13 detainees at Guantanamo protest with hunger strike

Captives claim harsh conditions

Navy calls complaints propaganda

April 09, 2007|By New York Times News Service

A new hunger strike has broken out at the U.S. detention center at Guantanamo Bay, Cuba, with more than a dozen detainees subjecting themselves to daily force-feeding to protest their treatment, military officials and lawyers for the detainees said.

Lawyers for several hunger strikers said their clients' actions were driven by harsh conditions in a new maximum security complex to which about 160 prisoners have been moved since December.

The 13 detainees now on hunger strikes are the most to endure the force-feeding regimen on an extended basis since early 2006, when the military broke a long-running strike with a new policy of strapping prisoners into "restraint chairs" while they are fed by plastic tubes inserted through their nostrils.

The hunger strikers are now monitored so closely that they have virtually no chance to starve themselves. Yet their persistence underscores how the struggle between detainees and guards at Guantanamo has continued even as the military has tightened its control.

"We don't have any rights here, even after your Supreme Court said we had rights," one hunger striker, Majid al-Joudi, told a military physician, according to medical records released recently under a federal court order. "If the policy does not change, you will see a big increase in fasting."

A military spokesman at Guantanamo, Cmdr. Robert Durand of the Navy, played down the significance of the current hunger strike, describing the prisoners' complaints as "propaganda."

Newly released Pentagon documents show that during earlier hunger strikes, before the use of restraint chairs, some detainees suffered sharp weight losses. A handful of those prisoners lost more than 30 pounds in a matter of weeks, the records show. By comparison, the current hunger strike - in which 12 of the 13 were being force-fed as of Friday - seems almost symbolic.

For instance, the medical records for al-Joudi, a 36-year-old Saudi, show that when he was hospitalized Feb. 10, he had been fasting for 31 days and had lost more than 15 percent of his body weight.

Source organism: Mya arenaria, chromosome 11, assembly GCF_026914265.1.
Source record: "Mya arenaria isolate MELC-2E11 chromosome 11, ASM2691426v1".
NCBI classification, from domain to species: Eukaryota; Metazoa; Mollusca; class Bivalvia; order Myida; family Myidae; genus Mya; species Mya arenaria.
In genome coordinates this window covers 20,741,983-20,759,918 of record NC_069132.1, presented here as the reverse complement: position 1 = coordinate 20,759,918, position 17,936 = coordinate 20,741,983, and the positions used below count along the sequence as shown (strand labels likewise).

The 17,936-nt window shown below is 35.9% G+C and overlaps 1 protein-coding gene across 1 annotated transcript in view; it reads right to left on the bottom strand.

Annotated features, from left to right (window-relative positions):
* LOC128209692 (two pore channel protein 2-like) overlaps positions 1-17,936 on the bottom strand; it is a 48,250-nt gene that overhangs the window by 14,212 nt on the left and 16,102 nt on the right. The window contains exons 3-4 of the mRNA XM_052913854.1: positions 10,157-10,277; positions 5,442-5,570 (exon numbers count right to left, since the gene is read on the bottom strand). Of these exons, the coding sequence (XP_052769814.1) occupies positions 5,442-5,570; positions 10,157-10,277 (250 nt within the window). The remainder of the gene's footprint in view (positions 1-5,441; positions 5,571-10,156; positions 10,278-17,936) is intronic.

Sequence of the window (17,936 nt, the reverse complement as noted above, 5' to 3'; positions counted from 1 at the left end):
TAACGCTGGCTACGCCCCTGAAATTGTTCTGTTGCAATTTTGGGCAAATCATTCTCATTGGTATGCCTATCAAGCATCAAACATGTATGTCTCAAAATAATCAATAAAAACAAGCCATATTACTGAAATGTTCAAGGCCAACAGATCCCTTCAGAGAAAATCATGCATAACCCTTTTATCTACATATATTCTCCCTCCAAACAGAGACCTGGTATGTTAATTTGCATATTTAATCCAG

By the time he was transferred a few days later to a "feeding block" where hard-core hunger strikers are segregated from other prisoners, his condition had stabilized, and his weight was nearly back to its ideal level for a man his size. His exact weight gain was not recorded.

Lawyers for several detainees being held in the new maximum security complex, called Camp 6, compared it to "super-max" prisons in the United States. The major differences, they said, are that the detainees have limited reading material and no television, and that only 10 of the approximately 385 men at Guantanamo have been charged.

The Camp 6 inmates are generally locked in their 8-by-10-foot cells for at least 22 hours a day, emerging only to exercise in small wire cages and shower. Besides those exercise periods, they can talk with other prisoners only by shouting through food slots in the steel doors of their cells.

"My wish is to die," one reported hunger striker in the camp, Adnan Farhan Abdullatif, a 27-year old Yemeni, told his lawyer on Feb. 27, according to recently declassified notes of the meeting. "We are living in a dying situation."

Durand, the Guantanamo spokesman, dismissed such accounts as part of an effort by the prisoners and their lawyers to discredit the detention mission. He described the new unit as much more comfortable than the detainees' previous quarters, and he denied that they suffer any greater sense of isolation in the new cellblocks.

Because reporters are prevented from speaking with detainees or visiting most of the cellblocks they occupy, it is impossible to verify the accounts of either side.

"Anytime something changes, people will seize on that as an opportunity to say that things are getting worse," Durand said. "This was designed to improve living conditions, and we think it has."

Camp 6 was originally designed as a modern, medium-security prison complex for up to 200 inmates, with common areas where they could gather for meals and a large, fenced-in athletic field where they might jog or play soccer outside the high, concrete walls.

But after a riot last May and the suicides of three prisoners in June, the unit was retrofitted to limit the detainees' freedom of movement and reduce the risk that they might hurt themselves or attack guards, military officials said. Senior officials expressed concern in interviews about how prisoners would react to the greater isolation in Camp 6.

Most had been held on makeshift blocks of wire-mesh cells that - while often hot, noisy and lacking privacy - enabled them to communicate easily, pray together and even pass written messages. Guantanamo's other maximum-security unit, Camp 5, has pods of cells that face each other across a short hallway, enabling the 100 detainees there to converse fairly easily.

Lawyers for half a dozen Camp 6 detainees said their clients were uniformly despondent about the move.

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